Using multispectral platforms to manage the soybean cyst nematode
Sustainable Production
Crop protectionDiseaseField management
Lead Principal Investigator:
Jason Bond, Southern Illinois University at Carbondale
Co-Principal Investigators:
Project Code:
Contributing Organization (Checkoff):
Institution Funded:
Brief Project Summary:
The project explores the use of multi-spectral imaging and modeling using remote sensing for detecting soybean cyst nematode stresses in crop fields. Using unmanned aerial vehicles (UAVs), the research team will collect images to find accurate imagery across light spectrums that can identify plant symptoms unique to SCN. The imagery can help researchers and farmers learn of plant physical stress and call attention to problems in a field that may be missed by scouting. The team will develop a workflow to speed up image stitching and to separate spectral image indices so they can focus on image analysis.
Key Beneficiaries:
#agronomists, #farmers, #nematologists, #pathologists
Unique Keywords:
#drones, #remote sensing, #scn, #soybean cyst nematodes, #soybean diseases
Information And Results
Project Summary

Our main goal is to develop a UAS-based artificial intelligence (AI) toolkit to detect soybean cyst nematode (SCN) related stresses of soybean. We have been developing a UAS-based remote sensing predictive modeling tool to determine SCN population density and its impact on soybean health.

Proposal description: The soybean cyst nematode (SCN) is the most important soybean pathogen in the United States, with 3 billion dollars in annual losses, exceeding the total losses of the next seven soybean yield-robbing pathogens combined. While there are management options available for this pathogen, the ever-adapting nature of SCN populations in production fields puts extensive pressure on available management tools, such as using soybean varieties resistant to SCN. Thus, the proper management of SCN requires adopting an integrated approach using a multitude of control measures for efficient and sustainable management of this pest. A critical need for sustainable and effective management of soilborne pathogens is to have a precise assessment of the inoculum potential in the soil. However, the methods that are currently used for nematode quantification are crude with many limitations, such as the lack of accuracy and efficiency at the field or farm level. Also, crop damage thresholds are difficult to establish for identifying SCN parasitism due to confounding factors such as heterogeneous soil chemical and physical properties, the influence of other pathogens, and the effects of environmental factors.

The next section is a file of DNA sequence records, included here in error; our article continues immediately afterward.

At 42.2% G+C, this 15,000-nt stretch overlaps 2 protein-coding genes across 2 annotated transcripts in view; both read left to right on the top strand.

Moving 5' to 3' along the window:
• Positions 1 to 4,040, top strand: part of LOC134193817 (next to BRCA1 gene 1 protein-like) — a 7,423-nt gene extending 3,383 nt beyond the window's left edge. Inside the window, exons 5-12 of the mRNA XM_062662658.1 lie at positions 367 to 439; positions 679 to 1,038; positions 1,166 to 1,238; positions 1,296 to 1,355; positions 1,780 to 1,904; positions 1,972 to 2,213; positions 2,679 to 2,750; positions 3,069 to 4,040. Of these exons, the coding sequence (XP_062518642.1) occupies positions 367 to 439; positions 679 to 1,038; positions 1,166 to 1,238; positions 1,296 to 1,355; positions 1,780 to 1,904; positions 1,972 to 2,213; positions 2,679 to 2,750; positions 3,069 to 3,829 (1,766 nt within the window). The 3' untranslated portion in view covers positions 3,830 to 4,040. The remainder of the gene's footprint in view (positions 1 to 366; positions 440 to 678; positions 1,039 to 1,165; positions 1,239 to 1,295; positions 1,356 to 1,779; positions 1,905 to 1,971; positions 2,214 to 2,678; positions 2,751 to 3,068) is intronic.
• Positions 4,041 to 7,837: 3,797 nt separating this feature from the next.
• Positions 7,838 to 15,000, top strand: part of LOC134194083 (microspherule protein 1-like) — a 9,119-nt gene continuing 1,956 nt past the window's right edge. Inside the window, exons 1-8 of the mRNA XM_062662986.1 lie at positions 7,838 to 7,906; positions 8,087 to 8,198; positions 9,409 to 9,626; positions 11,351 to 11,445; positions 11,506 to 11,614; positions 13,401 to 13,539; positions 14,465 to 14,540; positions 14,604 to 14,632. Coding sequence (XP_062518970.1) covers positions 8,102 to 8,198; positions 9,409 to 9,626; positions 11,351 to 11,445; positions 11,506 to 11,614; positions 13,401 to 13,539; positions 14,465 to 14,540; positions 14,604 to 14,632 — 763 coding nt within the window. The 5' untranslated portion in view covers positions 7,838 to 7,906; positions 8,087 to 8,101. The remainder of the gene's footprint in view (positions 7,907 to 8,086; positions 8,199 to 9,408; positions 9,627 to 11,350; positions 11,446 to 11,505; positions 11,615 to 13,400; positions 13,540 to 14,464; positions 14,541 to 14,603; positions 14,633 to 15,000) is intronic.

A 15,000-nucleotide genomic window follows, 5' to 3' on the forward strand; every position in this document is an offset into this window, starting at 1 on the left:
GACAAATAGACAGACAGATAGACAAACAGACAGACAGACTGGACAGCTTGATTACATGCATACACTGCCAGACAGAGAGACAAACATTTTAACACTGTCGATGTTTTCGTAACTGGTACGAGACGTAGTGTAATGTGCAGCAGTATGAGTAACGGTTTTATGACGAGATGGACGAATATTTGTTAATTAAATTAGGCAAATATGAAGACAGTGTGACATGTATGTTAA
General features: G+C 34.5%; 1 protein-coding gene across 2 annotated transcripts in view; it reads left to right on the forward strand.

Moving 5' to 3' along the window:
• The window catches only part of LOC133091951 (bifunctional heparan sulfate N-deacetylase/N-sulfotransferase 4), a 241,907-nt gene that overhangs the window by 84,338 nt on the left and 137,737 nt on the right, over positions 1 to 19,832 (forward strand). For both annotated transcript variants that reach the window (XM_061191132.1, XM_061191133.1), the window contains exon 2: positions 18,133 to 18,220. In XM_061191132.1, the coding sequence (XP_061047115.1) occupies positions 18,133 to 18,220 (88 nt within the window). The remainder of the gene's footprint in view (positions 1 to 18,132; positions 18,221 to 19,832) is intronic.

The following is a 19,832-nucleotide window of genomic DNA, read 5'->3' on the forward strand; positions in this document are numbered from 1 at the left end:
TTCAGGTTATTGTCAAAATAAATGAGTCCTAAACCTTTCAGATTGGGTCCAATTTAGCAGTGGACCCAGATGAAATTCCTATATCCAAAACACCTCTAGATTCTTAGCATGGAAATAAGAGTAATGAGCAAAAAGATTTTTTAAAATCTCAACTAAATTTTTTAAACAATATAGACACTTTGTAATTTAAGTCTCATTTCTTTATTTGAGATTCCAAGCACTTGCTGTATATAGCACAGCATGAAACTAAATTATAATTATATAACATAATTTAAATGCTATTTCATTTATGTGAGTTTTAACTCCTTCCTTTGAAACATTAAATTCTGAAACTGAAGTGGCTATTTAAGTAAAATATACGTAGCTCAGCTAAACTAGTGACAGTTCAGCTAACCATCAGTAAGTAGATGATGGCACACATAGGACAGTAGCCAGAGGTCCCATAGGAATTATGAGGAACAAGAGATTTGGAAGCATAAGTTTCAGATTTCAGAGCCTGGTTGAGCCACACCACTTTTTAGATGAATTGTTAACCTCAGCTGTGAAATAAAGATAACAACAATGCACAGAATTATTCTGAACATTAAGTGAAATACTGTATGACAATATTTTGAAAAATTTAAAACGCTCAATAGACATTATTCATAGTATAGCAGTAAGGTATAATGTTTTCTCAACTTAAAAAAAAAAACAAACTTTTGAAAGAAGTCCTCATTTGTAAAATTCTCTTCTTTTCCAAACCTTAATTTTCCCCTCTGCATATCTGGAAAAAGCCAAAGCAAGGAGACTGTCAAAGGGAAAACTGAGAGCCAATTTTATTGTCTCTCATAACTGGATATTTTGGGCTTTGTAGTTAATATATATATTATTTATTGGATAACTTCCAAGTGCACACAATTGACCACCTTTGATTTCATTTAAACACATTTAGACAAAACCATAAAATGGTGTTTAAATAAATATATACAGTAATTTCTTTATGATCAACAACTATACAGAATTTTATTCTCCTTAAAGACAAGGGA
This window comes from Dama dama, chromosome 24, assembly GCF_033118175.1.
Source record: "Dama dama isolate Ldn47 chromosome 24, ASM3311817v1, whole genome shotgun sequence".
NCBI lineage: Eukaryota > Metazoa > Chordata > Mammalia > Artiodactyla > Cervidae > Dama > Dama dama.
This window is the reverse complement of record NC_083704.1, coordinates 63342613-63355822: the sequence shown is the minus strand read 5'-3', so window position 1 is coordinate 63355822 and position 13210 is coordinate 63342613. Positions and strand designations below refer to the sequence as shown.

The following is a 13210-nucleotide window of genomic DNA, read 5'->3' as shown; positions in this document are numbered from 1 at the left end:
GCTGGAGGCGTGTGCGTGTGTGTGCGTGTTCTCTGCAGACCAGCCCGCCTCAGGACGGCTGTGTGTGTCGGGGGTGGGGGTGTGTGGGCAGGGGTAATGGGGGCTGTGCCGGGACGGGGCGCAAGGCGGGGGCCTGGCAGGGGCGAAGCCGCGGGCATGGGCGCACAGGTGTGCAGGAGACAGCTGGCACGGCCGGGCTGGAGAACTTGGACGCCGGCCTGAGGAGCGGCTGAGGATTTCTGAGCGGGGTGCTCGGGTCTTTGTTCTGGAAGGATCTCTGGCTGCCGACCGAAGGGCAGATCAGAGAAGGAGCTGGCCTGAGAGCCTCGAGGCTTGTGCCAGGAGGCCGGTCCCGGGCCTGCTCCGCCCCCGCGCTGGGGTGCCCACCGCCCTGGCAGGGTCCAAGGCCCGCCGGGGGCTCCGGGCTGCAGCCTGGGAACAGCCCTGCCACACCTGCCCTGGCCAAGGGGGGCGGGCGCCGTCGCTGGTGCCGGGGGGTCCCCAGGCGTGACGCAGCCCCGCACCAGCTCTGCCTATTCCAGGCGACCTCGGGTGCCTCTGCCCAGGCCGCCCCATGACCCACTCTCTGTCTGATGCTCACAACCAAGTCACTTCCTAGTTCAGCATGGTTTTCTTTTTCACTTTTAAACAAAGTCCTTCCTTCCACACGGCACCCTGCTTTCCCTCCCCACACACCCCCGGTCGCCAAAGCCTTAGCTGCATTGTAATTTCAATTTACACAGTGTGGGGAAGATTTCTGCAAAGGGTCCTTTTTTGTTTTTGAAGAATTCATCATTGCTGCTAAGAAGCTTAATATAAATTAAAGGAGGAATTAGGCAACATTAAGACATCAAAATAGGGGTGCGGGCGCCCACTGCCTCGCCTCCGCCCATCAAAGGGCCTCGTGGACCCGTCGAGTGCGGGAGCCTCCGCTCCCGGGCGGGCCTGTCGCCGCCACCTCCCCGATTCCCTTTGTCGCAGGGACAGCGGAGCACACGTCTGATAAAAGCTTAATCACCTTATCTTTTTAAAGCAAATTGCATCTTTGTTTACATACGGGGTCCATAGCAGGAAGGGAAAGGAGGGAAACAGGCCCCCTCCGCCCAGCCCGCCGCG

Recent advances in multispectral imaging and spatial modeling make remote sensing a promising and attractive alternative to traditional crop disease detection and monitoring methods owing to its flexibility, low costs, and effectiveness. Remote sensing technologies have been widely used to detect crop diseases (Calderón et al., 2013; Di Gennaro et al., 2016; Hatton et al. 2017), when the leaf canopy exhibits unique spectral signatures of crop stresses in response to different diseases and infection levels. These technologies have been applied to a wide range of sensors and platforms, including handheld spectroradiometers, Unmanned Aerial Systems (UAS), aircraft, and satellites, which allow the diseases to be detected in a wide range of scales. However, there is still a general paucity of research on the combined use of such tools to monitor SCN and pathogens of soybean.

Spatial technologies such as geographic information systems (GIS) and remote sensing are crucial to optimize and streamline the decision-making process in crop production and are being increasingly integrated into advanced pathogen management systems. For example, Nutter et al. (2002) evaluated GIS and remote sensing technologies that can be used to detect SCN-related damage and identify the extent and distribution of the pathogen across fields. Ground-based data was collected using a multispectral radiometer. Aerial images were collected by an RGB and infrared camera attached to a plane. Aerial and ground-based data were collected every ten to fourteen days during the growing season. Also, the data was supplemented by Landsat satellite imagery. The results show that the data collected by integrating three imaging platforms explained more variation in yield than the traditional testing methods for SCN populations in the targeted soybean-production fields. A more recent study targeting the sugar beet cyst nematode (Heterodera schachtii), revealed that multispectral imagery collected with UAVs could differentiate the areas of high nematode infestation across a field (Joalland et al., 2018). The study also found that the canopy temperatures of susceptible sugar beet cultivars tend to be higher compared to those recorded with tolerant cultivars. Differences in cultivars were also observed for biomass, chlorophyll content, and general stress. These differences were identified using Normalized Difference Vegetation Index (NDVI), chlorophyll content (CHLG), and healthy-index (HI) indices developed from UAV images and field spectroradiometer measurements. Note that the sugar beet cyst nematode has a similar biology and parasitism strategy to the SCN. We propose to expand on these studies by developing and optimizing plant health monitoring algorithms and associated predictive modeling tools to assess SCN levels and their effect on plant health. These tools would be made available to the public to allow broad adoption for the benefit of Illinois soybean producers.